I seem to have confused you with all these thoughts. I never compared rake to the players' stacks (only with the "money" entering the pots). I tried to estimate how much the tournament rake would be, if (hypothetically) it was held with cash game terms, i.e. if every time a pot was won (with the flop seen) the dealer would hold some of the tournament chips of the pot as house rake. Finally, the winner of the tournament would cash out his prize based on the total number of tournament chips left. The rest of the prize pool would have been the tournament rake (but held with cash game terms). And if it weren't a winner take all tournament, then the rest of the players would be paid according to the percentage of the final prize pool (after subtracting the rake from the buy-ins) that corresponds to their finish position. I will give you some numbers to make it more clear:

Imagine a tournament that starts with 10 players, $10 buy-in and 1000 chips initial stack. Each chip is worth $0.01. Let's say first one wins 50% of the prize pool, 2nd 30%, 3rd 20%. But that's a tournament that the rake is held in chips out of every pot, when players see a flop. So, let's say that after the end of the tournament, the winner accumulates 8000 chips (because the rest of them were held as rake by the dealer). These chips are worth $80, so the winner will cash out $40, 2nd place will cash out $24 and 3rd player $16. So, the rake of such a tournament would then be $20 out of a total of $100 (sum of buy-ins), so it is 20% of the total buy-ins. In this tournament the rake was held with cash game terms.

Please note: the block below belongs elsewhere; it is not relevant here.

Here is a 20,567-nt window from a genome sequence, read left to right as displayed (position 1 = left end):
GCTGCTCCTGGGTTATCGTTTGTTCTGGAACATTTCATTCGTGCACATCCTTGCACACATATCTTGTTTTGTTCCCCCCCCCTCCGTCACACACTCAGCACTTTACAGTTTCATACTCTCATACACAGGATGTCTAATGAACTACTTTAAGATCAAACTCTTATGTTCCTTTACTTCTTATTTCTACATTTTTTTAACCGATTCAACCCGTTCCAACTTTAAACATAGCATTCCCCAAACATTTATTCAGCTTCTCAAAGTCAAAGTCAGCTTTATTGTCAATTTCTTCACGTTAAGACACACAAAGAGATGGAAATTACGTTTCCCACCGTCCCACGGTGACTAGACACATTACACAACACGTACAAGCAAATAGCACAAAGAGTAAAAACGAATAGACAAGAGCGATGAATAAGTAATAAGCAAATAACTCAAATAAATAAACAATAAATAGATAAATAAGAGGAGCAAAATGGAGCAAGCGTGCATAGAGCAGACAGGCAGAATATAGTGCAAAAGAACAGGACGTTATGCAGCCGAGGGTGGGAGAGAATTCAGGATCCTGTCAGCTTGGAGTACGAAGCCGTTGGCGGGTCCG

What I am trying to prove in my article, based on the numbers I have run, is that if there was a way to hold the rake of tournaments in the way I just described above, they would be much more expensive than they are now that we pay the rake in advance, as a certain percentage of the total buy-in, no matter how much "money" (chips) enter the pots we play, how many chips change hands without a flop seen etc. This way, I tried to prove that a certain edge a player has over his opponents can be more easily exploited in tournaments, because the rake becomes more beatable the way it is paid, in comparison to the cash games. I think this also proves why cash games have become more difficult nowadays, as well as turbo tournaments are harder to beat than regular speed ones. Some poker rooms also give players motives to play turbo SnGos by charging a smaller percentage of the total buy-in as a fee.

I hope I made it clear now

I wish you have a great weekend too!